Twitter has been ordered to turn over the deleted tweets of Occupy Wall Street protestor, Malcolm Harris, after he was charged with disorderly conduct during an Occupy protest. In a controversial move, presiding Judge Matthew Sciarrino Jr. demanded that Twitter turn over Harris’ records for the period of time during the incident because, Sciarrino believes, there are tweets that could be relevant to the case.
It all started last October, when Harris was protesting during Occupy Wall Street. Harris and 700 protesters were arrested for blocking the Brooklyn Bridge. Harris maintains that police told him that they were allowed to occupy the bridge, while police say that he knew that blocking the bridge was a violation of the law.
Judge Sciarrino believes that the proof that Harris knew he was committing a crime will be found within the three months worth of tweets on Harris’ Twitter account. He subpoenaed Twitter to turn over Harris’ tweets, with Twitter challenging the subpoena on the grounds that it aims to protect user privacy. Further, Twitter does not want to be held responsible for tweets sent out by its users. With that, Judge Sciarrino threatened to hold them in contempt of court, and demanded Twitter’s earning statements for the last two quarters so that he could levy a fine big enough to hurt them. That was Twitter’s breaking point, and their lawyer handed over the tweets, while stating that it was unfair that Twitter was forced to either wave its right to appeal, or be held in contempt.
In addition to three months of Harris’ tweets, Twitter was also forced to turn over all of his contacts, and the IP address from which the tweets were sent. The records will remain sealed until after the September 21st hearing that challenges Sciarrino’s decision to subpoena the tweets. Sciarrino said that he urges the appellate court to come to their decision based on the merits of the case. He added that he agrees that the issue is more important than the actual trial of Harris.
In a statement, the ACLU said, “While Twitter’s loss is disappointing, the bottom line is that Twitter should never have even had to get involved in this case at all-and it wouldn’t have, if the court hadn’t ruled that Harris did not have standing to protect his own constitutional rights. The court wrongly ruled that Harris forfeited those rights by using a third-party Internet service.”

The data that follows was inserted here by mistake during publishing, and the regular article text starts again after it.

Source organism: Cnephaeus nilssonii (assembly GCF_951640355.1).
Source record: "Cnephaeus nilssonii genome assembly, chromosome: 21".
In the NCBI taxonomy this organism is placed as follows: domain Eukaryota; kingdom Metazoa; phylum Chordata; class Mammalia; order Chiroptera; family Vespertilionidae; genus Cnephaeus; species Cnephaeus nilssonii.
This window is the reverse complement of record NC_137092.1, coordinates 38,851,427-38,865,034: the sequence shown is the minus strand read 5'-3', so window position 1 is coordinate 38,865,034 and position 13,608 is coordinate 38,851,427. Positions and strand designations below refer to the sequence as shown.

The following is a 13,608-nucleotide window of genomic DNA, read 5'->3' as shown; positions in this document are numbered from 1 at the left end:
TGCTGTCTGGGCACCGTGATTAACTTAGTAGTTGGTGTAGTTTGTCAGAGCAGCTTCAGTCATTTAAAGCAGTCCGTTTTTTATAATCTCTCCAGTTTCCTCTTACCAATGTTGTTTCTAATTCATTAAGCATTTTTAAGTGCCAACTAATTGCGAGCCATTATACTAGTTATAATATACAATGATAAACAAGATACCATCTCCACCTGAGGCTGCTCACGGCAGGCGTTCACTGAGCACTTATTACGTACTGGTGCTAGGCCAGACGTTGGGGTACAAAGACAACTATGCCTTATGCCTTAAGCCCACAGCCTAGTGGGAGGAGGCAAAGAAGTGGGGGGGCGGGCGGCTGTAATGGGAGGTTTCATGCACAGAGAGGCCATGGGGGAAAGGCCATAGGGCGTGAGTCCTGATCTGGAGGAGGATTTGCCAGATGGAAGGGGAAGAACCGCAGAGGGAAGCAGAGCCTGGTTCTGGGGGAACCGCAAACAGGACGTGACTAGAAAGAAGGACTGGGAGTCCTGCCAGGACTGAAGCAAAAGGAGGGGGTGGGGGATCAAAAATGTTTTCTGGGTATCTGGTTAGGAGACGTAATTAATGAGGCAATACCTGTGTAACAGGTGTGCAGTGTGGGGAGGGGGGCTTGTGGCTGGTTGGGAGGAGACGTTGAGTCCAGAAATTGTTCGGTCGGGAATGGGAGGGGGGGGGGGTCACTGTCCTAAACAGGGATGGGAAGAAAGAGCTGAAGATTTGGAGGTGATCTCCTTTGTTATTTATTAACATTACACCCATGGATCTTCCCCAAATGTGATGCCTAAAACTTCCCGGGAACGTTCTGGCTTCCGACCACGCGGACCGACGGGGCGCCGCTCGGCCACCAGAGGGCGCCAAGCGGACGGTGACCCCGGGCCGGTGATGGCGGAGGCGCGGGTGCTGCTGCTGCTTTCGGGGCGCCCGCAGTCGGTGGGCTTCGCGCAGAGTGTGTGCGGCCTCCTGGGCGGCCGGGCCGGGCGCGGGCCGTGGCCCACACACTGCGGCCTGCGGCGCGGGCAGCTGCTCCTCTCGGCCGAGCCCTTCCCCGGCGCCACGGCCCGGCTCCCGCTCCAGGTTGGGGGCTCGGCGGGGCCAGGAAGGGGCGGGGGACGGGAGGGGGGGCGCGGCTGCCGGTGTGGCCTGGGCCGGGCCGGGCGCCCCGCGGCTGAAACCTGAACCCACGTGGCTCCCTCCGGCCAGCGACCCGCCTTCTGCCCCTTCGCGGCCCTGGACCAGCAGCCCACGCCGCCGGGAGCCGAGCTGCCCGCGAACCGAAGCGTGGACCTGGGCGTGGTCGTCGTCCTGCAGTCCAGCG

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While it seems that this is a lot of hoopla over a simple disorderly conduct charge (which carries a fine of $250 or 15 days in jail), what all sides of the case do seem to agree on is that there is more at stake than just the ruling of a disorderly conduct hearing. This could set precedent in a largely unexplored area of the law. What someone says online, and how it can be used against them, is an area that is relatively new, with Sciorrrino saying that what you say online, in a public forum, is similar to “yelling out a window”:
“If you post a tweet, just like if you scream it out the window, there is no reasonable expectation of privacy. There is no proprietary interest in your tweets, which you have now gifted to the world. This is not the same as a private email, a private direct message, a private chat, or any of the other readily available ways to have a private conversation via the Internet that now exist.”
Harris’ camp says that forcing the records from Twitter is crossing the line, and infringes on the company’s ability to reassure users of their privacy. Others point out that what you verbally say is not typically recorded for others to go back and review later. Whichever way the case goes, it is a stark reminder to be careful what you do put out there on the Internet, it may just come back to bite you.
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